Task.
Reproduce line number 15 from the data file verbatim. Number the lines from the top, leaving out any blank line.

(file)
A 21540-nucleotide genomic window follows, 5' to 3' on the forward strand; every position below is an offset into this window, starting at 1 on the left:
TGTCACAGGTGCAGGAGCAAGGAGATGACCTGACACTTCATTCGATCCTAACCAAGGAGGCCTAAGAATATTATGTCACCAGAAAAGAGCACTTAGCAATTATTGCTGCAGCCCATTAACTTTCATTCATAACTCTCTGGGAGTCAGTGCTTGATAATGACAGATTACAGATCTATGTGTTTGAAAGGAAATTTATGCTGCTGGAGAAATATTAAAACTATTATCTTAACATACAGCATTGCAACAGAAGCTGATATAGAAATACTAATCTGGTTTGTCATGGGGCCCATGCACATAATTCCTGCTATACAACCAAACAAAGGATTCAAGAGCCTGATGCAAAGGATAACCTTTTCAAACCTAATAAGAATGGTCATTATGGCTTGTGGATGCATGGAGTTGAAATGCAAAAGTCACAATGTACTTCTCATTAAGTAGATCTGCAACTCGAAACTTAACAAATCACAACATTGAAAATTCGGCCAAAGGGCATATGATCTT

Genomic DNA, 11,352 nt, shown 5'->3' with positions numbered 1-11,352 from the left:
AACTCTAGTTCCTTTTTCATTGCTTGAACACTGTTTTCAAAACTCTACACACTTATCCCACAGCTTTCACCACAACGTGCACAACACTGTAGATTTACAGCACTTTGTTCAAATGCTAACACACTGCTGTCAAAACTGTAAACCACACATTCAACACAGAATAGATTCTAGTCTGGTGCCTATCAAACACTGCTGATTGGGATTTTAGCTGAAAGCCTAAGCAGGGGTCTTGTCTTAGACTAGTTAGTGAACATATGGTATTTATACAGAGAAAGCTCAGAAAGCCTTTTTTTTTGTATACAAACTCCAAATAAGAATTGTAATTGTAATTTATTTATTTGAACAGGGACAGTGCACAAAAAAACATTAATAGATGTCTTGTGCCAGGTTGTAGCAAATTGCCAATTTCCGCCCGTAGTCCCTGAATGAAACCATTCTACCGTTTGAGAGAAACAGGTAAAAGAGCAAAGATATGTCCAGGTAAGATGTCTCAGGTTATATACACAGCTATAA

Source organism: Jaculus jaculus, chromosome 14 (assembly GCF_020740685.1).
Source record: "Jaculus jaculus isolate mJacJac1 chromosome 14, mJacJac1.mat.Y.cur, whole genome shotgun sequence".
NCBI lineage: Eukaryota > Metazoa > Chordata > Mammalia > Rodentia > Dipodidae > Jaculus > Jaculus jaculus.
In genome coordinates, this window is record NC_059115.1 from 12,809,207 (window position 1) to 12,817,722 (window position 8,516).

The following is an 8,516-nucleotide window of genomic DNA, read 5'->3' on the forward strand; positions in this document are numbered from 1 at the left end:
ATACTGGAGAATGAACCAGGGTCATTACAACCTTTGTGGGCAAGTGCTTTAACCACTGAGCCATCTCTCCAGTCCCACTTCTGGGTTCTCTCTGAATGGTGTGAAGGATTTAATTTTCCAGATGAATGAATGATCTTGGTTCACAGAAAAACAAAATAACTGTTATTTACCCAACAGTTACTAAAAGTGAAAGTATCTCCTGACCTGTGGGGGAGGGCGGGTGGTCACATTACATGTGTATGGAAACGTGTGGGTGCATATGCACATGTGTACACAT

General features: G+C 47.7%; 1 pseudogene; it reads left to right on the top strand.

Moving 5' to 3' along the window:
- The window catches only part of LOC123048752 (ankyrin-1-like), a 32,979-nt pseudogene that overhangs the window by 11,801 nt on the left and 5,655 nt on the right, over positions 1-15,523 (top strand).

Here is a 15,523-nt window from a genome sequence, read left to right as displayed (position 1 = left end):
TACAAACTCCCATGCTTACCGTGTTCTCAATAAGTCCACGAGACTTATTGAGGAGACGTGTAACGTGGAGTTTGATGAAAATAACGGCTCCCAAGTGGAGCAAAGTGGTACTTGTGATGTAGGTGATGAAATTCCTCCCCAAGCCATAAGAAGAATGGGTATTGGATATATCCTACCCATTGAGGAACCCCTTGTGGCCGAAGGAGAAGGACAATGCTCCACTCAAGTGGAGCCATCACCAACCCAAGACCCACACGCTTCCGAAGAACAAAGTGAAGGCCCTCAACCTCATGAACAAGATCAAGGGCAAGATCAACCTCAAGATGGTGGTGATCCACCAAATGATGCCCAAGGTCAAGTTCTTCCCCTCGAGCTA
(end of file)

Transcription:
TACAAACTCCCATGCTTACCGTGTTCTCAATAAGTCCACGAGACTTATTGAGGAGACGTGTAACGTGGAGTTTGATGAAAATAACGGCTCCCAAGTGGAGCAAAGTGGTACTTGTGATGTAGGTGATGAAATTCCTCCCCAAGCCATAAGAAGAATGGGTATTGGATATATCCTACCCATTGAGGAACCCCTTGTGGCCGAAGGAGAAGGACAATGCTCCACTCAAGTGGAGCCATCACCAACCCAAGACCCACACGCTTCCGAAGAACAAAGTGAAGGCCCTCAACCTCATGAACAAGATCAAGGGCAAGATCAACCTCAAGATGGTGGTGATCCACCAAATGATGCCCAAGGTCAAGTTCTTCCCCTCGAGCTA